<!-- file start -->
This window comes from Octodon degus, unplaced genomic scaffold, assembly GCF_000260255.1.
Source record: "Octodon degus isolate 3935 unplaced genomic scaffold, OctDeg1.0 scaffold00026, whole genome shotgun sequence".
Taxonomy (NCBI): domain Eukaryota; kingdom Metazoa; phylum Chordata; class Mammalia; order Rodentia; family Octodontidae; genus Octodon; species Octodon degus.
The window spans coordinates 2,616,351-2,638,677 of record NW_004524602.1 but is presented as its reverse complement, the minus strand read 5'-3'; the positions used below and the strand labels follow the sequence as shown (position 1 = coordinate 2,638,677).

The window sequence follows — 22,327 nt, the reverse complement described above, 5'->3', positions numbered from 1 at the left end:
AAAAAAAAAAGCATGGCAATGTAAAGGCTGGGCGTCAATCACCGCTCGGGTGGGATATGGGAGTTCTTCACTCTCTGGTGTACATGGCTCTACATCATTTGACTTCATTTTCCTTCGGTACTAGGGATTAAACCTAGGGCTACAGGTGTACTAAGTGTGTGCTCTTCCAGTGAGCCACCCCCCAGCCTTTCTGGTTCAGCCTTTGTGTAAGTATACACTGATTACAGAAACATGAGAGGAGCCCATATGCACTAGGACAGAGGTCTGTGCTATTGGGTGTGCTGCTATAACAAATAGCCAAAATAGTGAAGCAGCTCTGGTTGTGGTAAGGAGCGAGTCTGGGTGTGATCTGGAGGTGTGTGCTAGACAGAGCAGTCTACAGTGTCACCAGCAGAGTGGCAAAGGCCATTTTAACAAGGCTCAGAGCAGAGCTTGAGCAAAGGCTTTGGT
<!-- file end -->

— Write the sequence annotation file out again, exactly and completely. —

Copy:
This window comes from Octodon degus, unplaced genomic scaffold, assembly GCF_000260255.1.
Source record: "Octodon degus isolate 3935 unplaced genomic scaffold, OctDeg1.0 scaffold00026, whole genome shotgun sequence".
Taxonomy (NCBI): domain Eukaryota; kingdom Metazoa; phylum Chordata; class Mammalia; order Rodentia; family Octodontidae; genus Octodon; species Octodon degus.
The window spans coordinates 2,616,351-2,638,677 of record NW_004524602.1 but is presented as its reverse complement, the minus strand read 5'-3'; the positions used below and the strand labels follow the sequence as shown (position 1 = coordinate 2,638,677).

The window sequence follows — 22,327 nt, the reverse complement described above, 5'->3', positions numbered from 1 at the left end:
AAAAAAAAAAGCATGGCAATGTAAAGGCTGGGCGTCAATCACCGCTCGGGTGGGATATGGGAGTTCTTCACTCTCTGGTGTACATGGCTCTACATCATTTGACTTCATTTTCCTTCGGTACTAGGGATTAAACCTAGGGCTACAGGTGTACTAAGTGTGTGCTCTTCCAGTGAGCCACCCCCCAGCCTTTCTGGTTCAGCCTTTGTGTAAGTATACACTGATTACAGAAACATGAGAGGAGCCCATATGCACTAGGACAGAGGTCTGTGCTATTGGGTGTGCTGCTATAACAAATAGCCAAAATAGTGAAGCAGCTCTGGTTGTGGTAAGGAGCGAGTCTGGGTGTGATCTGGAGGTGTGTGCTAGACAGAGCAGTCTACAGTGTCACCAGCAGAGTGGCAAAGGCCATTTTAACAAGGCTCAGAGCAGAGCTTGAGCAAAGGCTTTGGT